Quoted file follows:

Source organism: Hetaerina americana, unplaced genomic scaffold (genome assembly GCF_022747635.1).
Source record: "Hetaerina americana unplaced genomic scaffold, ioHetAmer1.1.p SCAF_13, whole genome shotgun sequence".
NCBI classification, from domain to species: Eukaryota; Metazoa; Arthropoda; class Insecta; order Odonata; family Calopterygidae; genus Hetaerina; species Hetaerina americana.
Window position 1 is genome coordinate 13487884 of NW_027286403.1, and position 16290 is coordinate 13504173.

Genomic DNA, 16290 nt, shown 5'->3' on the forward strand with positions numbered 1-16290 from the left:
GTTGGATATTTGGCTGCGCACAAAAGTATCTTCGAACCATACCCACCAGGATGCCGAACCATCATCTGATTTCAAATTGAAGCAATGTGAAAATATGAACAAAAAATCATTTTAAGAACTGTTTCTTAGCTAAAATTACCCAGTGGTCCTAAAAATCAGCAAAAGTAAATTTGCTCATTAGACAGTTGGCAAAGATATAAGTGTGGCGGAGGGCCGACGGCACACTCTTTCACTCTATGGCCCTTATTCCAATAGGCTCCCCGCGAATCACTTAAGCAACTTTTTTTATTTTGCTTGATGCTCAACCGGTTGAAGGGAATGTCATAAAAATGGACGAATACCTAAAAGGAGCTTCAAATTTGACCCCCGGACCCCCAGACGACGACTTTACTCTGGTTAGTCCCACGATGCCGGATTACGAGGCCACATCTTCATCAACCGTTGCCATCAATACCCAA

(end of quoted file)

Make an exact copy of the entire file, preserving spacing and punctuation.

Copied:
Source organism: Hetaerina americana, unplaced genomic scaffold (genome assembly GCF_022747635.1).
Source record: "Hetaerina americana unplaced genomic scaffold, ioHetAmer1.1.p SCAF_13, whole genome shotgun sequence".
NCBI classification, from domain to species: Eukaryota; Metazoa; Arthropoda; class Insecta; order Odonata; family Calopterygidae; genus Hetaerina; species Hetaerina americana.
Window position 1 is genome coordinate 13487884 of NW_027286403.1, and position 16290 is coordinate 13504173.

Genomic DNA, 16290 nt, shown 5'->3' on the forward strand with positions numbered 1-16290 from the left:
GTTGGATATTTGGCTGCGCACAAAAGTATCTTCGAACCATACCCACCAGGATGCCGAACCATCATCTGATTTCAAATTGAAGCAATGTGAAAATATGAACAAAAAATCATTTTAAGAACTGTTTCTTAGCTAAAATTACCCAGTGGTCCTAAAAATCAGCAAAAGTAAATTTGCTCATTAGACAGTTGGCAAAGATATAAGTGTGGCGGAGGGCCGACGGCACACTCTTTCACTCTATGGCCCTTATTCCAATAGGCTCCCCGCGAATCACTTAAGCAACTTTTTTTATTTTGCTTGATGCTCAACCGGTTGAAGGGAATGTCATAAAAATGGACGAATACCTAAAAGGAGCTTCAAATTTGACCCCCGGACCCCCAGACGACGACTTTACTCTGGTTAGTCCCACGATGCCGGATTACGAGGCCACATCTTCATCAACCGTTGCCATCAATACCCAA